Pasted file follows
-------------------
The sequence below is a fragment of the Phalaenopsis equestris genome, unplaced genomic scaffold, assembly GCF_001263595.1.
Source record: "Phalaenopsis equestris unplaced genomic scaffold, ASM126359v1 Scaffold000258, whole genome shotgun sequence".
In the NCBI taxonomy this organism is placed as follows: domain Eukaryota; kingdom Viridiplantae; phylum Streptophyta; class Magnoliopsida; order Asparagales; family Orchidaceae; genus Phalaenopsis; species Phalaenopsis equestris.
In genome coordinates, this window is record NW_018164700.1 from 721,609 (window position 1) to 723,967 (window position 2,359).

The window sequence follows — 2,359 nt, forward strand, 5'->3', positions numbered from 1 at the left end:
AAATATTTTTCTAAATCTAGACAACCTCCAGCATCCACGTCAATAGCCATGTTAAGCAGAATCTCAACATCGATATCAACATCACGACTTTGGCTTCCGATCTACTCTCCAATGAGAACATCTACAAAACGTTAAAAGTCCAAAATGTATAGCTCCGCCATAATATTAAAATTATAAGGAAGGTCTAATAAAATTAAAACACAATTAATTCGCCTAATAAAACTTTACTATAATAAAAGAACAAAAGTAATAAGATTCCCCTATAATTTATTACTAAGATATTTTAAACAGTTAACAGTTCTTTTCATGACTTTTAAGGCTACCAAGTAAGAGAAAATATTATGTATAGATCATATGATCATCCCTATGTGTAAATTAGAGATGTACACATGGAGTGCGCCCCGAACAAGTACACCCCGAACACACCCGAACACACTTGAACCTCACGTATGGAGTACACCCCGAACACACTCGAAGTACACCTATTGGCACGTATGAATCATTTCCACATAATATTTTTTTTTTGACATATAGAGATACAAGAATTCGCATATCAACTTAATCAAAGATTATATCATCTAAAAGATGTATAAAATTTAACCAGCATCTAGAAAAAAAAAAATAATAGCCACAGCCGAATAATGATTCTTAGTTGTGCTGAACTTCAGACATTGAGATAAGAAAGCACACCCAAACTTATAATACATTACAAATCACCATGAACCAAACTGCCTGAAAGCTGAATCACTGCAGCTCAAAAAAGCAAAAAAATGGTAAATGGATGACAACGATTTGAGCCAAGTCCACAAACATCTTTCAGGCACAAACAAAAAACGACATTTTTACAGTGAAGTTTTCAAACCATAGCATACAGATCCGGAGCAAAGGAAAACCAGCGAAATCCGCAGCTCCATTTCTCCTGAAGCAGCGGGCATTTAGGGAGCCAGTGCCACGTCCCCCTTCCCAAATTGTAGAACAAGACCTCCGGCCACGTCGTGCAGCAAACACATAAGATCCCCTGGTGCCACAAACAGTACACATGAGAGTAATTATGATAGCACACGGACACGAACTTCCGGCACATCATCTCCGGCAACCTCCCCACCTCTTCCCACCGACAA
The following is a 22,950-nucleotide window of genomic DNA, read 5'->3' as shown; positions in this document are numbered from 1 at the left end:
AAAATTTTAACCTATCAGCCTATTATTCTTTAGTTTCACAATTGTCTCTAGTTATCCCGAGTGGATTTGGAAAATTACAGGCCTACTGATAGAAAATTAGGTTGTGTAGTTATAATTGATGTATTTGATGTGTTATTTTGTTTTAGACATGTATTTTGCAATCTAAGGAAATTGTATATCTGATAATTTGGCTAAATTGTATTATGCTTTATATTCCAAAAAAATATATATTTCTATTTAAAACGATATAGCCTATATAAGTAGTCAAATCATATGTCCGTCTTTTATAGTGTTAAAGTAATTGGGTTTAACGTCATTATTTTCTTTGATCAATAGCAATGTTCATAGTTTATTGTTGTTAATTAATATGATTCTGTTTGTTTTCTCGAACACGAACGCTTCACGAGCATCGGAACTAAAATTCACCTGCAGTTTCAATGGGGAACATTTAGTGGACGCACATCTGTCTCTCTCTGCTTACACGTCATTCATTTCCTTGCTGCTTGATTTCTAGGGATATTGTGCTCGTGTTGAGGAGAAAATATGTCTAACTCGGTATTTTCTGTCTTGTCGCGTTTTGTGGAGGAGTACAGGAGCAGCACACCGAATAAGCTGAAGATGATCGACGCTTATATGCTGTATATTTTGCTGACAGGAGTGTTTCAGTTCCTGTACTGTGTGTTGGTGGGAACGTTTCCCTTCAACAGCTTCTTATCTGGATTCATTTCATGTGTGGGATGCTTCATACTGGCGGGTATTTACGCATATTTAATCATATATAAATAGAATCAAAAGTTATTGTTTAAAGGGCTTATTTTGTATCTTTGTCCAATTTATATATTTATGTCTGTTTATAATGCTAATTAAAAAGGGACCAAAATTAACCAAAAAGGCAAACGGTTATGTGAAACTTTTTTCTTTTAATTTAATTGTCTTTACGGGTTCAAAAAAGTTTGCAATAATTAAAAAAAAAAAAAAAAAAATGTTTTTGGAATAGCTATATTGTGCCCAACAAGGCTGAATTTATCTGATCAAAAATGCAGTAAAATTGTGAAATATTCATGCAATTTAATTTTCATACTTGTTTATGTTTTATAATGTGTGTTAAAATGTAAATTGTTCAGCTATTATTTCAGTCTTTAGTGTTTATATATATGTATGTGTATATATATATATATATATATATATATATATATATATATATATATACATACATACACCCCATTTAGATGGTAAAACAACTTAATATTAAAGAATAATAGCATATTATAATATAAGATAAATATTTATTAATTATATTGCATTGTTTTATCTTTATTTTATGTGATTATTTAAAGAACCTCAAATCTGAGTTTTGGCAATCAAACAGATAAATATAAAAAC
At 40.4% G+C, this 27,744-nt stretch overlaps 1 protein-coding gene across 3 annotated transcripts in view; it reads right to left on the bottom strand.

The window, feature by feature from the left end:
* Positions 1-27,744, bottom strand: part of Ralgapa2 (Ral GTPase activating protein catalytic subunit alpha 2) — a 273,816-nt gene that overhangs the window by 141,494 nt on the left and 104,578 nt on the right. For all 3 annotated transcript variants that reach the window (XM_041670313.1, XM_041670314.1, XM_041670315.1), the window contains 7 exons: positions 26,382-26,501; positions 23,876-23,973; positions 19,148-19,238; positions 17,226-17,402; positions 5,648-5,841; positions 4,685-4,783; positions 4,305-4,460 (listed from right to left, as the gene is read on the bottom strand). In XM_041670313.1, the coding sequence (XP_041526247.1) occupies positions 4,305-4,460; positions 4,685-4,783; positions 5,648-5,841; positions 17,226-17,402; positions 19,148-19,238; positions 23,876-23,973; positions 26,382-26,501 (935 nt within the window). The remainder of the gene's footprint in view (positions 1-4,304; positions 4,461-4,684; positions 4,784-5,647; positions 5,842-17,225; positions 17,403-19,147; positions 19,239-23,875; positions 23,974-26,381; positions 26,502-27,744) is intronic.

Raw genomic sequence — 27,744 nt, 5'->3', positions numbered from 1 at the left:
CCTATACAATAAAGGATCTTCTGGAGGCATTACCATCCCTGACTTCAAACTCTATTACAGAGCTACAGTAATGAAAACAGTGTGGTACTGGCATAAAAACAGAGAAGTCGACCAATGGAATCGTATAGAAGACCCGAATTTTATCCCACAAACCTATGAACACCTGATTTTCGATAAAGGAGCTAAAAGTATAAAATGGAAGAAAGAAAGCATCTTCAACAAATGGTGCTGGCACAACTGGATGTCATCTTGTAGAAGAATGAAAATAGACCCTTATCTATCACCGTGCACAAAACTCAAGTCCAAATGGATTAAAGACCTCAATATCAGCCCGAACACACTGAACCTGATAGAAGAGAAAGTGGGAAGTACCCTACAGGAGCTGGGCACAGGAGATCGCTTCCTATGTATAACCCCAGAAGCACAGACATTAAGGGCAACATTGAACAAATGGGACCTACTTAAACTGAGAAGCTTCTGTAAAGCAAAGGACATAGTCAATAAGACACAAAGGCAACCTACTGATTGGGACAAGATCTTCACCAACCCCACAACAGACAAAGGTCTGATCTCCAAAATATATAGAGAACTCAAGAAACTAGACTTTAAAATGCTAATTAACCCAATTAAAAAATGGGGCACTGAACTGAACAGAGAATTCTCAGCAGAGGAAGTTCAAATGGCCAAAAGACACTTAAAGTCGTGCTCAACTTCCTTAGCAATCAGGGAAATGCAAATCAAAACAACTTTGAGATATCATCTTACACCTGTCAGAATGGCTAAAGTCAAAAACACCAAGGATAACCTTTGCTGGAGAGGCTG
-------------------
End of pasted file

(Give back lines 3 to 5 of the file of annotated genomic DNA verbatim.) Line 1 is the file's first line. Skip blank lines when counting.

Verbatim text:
In the NCBI taxonomy this organism is placed as follows: domain Eukaryota; kingdom Viridiplantae; phylum Streptophyta; class Magnoliopsida; order Asparagales; family Orchidaceae; genus Phalaenopsis; species Phalaenopsis equestris.
In genome coordinates, this window is record NW_018164700.1 from 721,609 (window position 1) to 723,967 (window position 2,359).

The window sequence follows — 2,359 nt, forward strand, 5'->3', positions numbered from 1 at the left end: